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Will
 Will
(@will)
Member
Joined: 3 years ago
Posts: 2502
 

@kabl 

Looks pretty good to me.

Setup is well grouped, subroutines for data collection and display, all code relevant to one device collected together, no unnecessary variables ... good stuff 🙂 

I had a psychic girlfriend but she left me before we met.


   
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Ron
 Ron
(@zander)
Father of a miniature Wookie
Joined: 3 years ago
Posts: 6495
 

@kabl EXCELLENT. Sorry, but I don't have enough time to investigate that deeply, so thank you for telling me. The merging of different source file snippets is something we pros do all the time, so you are catching on quickly. Things like fonts and colour are just fluff. Yes, they have to be right (didn't know there was a right?) Think social, handicap, and science. Clues are the Picket slide rule, screen comfort and visibility. Large commercial software houses will have specialists in a department that create UI standards. These specialists are from such fields as human sight, psy fields and, of course, tech, science and physics, plus some I probably forgot.

I don't think we care too much about efficiency as these devices are memory limited, so I won't address that. Based on 5 minutes of reading, I would separate the print and TFT code, but I wouldn't withhold approval for just that. Variable names are a religious issue, but research and follow a standard. both too short and too long are to be avoided. tft is too short, something like LCD20x4TFT might be a possibility, but all caps need attention.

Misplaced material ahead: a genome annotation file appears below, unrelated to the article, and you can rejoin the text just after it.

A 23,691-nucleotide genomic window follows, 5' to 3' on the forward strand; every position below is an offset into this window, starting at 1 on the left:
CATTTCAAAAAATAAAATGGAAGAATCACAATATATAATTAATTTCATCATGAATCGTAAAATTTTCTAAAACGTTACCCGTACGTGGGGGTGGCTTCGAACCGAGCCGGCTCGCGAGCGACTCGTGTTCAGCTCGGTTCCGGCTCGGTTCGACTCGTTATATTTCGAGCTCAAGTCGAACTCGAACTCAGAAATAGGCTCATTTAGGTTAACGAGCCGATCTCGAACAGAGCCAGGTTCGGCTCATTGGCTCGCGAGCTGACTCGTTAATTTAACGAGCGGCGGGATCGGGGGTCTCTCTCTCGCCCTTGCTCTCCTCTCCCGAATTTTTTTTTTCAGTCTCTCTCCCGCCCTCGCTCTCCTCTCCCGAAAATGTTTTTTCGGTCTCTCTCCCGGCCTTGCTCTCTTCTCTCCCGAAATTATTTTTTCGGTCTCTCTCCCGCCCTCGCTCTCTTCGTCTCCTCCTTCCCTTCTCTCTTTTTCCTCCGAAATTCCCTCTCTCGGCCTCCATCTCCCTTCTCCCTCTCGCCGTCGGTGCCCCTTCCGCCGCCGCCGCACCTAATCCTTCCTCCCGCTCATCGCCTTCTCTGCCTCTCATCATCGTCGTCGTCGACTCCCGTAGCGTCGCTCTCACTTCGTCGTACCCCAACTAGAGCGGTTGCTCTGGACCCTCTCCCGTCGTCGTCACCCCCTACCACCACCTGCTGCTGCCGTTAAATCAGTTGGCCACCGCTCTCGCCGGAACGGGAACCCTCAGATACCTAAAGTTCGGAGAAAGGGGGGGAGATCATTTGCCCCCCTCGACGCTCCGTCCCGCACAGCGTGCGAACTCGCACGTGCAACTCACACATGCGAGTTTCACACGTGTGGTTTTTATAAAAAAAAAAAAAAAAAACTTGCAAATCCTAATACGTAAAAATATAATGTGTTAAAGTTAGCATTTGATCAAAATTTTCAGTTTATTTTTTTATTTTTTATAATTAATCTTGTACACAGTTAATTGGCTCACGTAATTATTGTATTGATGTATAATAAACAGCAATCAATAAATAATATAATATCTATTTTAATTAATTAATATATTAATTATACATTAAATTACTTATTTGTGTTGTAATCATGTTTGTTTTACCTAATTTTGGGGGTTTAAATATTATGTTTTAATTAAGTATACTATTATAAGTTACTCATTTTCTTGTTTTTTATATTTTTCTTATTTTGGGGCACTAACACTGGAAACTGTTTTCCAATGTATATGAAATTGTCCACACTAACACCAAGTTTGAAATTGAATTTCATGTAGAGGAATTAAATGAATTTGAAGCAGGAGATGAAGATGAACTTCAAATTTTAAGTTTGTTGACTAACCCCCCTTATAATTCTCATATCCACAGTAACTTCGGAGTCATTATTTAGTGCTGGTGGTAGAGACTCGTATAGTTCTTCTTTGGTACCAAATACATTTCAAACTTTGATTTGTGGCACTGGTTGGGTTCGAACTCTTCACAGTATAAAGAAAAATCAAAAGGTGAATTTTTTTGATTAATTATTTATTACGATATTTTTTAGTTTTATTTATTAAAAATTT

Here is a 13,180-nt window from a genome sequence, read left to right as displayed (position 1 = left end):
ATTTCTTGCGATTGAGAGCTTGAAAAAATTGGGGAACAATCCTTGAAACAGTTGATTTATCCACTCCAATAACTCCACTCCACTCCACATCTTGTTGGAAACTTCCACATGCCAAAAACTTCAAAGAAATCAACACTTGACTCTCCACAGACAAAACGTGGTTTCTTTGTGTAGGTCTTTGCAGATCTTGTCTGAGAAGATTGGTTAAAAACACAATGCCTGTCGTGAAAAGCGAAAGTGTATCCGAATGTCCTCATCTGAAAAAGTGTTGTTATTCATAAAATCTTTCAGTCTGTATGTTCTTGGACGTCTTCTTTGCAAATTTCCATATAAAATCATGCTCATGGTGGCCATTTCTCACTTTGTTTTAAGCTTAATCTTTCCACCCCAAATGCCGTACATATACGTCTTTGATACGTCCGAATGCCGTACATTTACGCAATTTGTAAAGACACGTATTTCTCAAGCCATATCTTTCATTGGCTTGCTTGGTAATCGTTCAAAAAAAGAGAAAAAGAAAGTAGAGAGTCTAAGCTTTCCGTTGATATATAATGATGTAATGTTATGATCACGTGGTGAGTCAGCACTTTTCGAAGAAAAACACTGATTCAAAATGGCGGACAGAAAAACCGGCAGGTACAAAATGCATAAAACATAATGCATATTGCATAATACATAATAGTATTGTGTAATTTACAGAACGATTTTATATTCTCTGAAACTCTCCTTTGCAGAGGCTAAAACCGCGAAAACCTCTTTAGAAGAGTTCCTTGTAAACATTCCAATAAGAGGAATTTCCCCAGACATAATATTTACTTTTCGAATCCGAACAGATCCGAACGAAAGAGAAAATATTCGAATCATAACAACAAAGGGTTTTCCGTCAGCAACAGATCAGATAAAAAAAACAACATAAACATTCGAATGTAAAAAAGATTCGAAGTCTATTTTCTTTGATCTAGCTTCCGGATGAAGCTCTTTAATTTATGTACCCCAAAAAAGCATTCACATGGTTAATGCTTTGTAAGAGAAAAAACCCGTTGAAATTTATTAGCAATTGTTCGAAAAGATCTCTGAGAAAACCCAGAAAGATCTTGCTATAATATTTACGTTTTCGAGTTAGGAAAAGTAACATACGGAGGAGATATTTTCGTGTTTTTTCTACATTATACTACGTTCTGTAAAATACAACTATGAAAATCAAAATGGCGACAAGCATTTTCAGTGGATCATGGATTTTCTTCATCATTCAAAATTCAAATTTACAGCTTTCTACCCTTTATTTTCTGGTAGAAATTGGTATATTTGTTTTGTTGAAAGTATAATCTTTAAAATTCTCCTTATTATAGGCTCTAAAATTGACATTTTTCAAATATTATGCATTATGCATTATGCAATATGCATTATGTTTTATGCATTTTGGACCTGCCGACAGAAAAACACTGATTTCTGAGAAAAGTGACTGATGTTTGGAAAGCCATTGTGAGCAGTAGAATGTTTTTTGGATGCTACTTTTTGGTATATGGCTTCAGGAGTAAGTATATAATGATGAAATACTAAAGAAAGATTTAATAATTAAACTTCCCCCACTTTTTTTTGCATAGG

I am not a fan of declaring variables all over the place. Keep globals (to be avoided if at all possible) in one commented-off section. Understand what ALL the memory attributes mean. Understand what all the scoping attributes mean.

If you want to try something, design a procedure that takes as parameters textColor, textSize, X , Y, and data. Now the up to 4 lines in your procedure DisplayData is one line. Try something similar for the Serial output.

I am suspicious of the science behind the last two lines of the procedure ina219values (also, the procedure name is weak)

The setup logic around your millis() time makes no sense.

Finally, if full marks are 10, then the fact that all tests so far have produced the correct result is worth 1 mark. MOST marks are for writing code that others can understand. I seldom find comments help with understanding, and in fact, when I am on the other side of the world debugging some customers' code, I either delete or otherwise hide it since experience has taught me that comments seldom get updated when the code gets updated and is therefore misleading. Well-written code is code that is self-commenting in most cases. Of course, there are exceptions as in complex formulas which in that case should have a link to the appropriate external source like a Wiki.

First computer 1959. Retired from my own computer company 2004.
Hardware - Expert in 1401, and 360, fairly knowledge in PC plus numerous MPU's and MCU's
Major Languages - Machine language, 360 Macro Assembler, Intel Assembler, PLI/1, Pascal, C plus numerous job control and scripting languages.
Sure you can learn to be a programmer, it will take the same amount of time for me to learn to be a Doctor.